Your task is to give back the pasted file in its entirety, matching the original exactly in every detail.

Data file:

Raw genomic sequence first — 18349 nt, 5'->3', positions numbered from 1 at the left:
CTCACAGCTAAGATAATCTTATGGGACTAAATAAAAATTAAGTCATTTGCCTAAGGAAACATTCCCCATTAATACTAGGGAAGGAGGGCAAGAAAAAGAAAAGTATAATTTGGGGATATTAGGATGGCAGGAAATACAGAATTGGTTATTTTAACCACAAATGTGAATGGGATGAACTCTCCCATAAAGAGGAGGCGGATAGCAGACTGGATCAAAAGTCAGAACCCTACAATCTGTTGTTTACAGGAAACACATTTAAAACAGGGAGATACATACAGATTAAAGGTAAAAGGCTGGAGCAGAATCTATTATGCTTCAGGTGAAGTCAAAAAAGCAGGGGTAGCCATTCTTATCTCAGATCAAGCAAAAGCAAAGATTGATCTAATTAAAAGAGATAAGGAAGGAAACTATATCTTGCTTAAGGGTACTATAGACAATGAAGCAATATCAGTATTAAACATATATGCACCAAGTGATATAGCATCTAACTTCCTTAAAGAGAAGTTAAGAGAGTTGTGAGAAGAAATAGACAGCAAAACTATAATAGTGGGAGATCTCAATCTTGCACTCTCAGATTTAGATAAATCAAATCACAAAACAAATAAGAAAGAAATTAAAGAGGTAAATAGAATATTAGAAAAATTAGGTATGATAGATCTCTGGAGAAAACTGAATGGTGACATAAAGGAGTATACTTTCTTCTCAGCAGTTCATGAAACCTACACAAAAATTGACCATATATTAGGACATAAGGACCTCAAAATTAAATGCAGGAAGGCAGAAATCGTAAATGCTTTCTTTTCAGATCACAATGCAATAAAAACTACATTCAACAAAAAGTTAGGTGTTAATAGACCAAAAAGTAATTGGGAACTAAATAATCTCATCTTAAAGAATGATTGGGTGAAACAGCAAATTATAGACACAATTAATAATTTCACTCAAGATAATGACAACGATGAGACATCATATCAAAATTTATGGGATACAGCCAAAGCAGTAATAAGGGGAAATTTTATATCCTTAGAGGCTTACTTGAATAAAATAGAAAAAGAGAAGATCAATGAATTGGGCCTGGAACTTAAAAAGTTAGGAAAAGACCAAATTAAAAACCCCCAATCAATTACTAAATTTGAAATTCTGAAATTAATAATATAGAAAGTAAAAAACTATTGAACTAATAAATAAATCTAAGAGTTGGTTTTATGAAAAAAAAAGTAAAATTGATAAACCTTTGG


Raw genomic sequence first — 18349 nt, 5'->3', positions numbered from 1 at the left:
CTCACAGCTAAGATAATCTTATGGGACTAAATAAAAATTAAGTCATTTGCCTAAGGAAACATTCCCCATTAATACTAGGGAAGGAGGGCAAGAAAAAGAAAAGTATAATTTGGGGATATTAGGATGGCAGGAAATACAGAATTGGTTATTTTAACCACAAATGTGAATGGGATGAACTCTCCCATAAAGAGGAGGCGGATAGCAGACTGGATCAAAAGTCAGAACCCTACAATCTGTTGTTTACAGGAAACACATTTAAAACAGGGAGATACATACAGATTAAAGGTAAAAGGCTGGAGCAGAATCTATTATGCTTCAGGTGAAGTCAAAAAAGCAGGGGTAGCCATTCTTATCTCAGATCAAGCAAAAGCAAAGATTGATCTAATTAAAAGAGATAAGGAAGGAAACTATATCTTGCTTAAGGGTACTATAGACAATGAAGCAATATCAGTATTAAACATATATGCACCAAGTGATATAGCATCTAACTTCCTTAAAGAGAAGTTAAGAGAGTTGTGAGAAGAAATAGACAGCAAAACTATAATAGTGGGAGATCTCAATCTTGCACTCTCAGATTTAGATAAATCAAATCACAAAACAAATAAGAAAGAAATTAAAGAGGTAAATAGAATATTAGAAAAATTAGGTATGATAGATCTCTGGAGAAAACTGAATGGTGACATAAAGGAGTATACTTTCTTCTCAGCAGTTCATGAAACCTACACAAAAATTGACCATATATTAGGACATAAGGACCTCAAAATTAAATGCAGGAAGGCAGAAATCGTAAATGCTTTCTTTTCAGATCACAATGCAATAAAAACTACATTCAACAAAAAGTTAGGTGTTAATAGACCAAAAAGTAATTGGGAACTAAATAATCTCATCTTAAAGAATGATTGGGTGAAACAGCAAATTATAGACACAATTAATAATTTCACTCAAGATAATGACAACGATGAGACATCATATCAAAATTTATGGGATACAGCCAAAGCAGTAATAAGGGGAAATTTTATATCCTTAGAGGCTTACTTGAATAAAATAGAAAAAGAGAAGATCAATGAATTGGGCCTGGAACTTAAAAAGTTAGGAAAAGACCAAATTAAAAACCCCCAATCAATTACTAAATTTGAAATTCTGAAATTAATAATATAGAAAGTAAAAAACTATTGAACTAATAAATAAATCTAAGAGTTGGTTTTATGAAAAAAAAAGTAAAATTGATAAACCTTTGG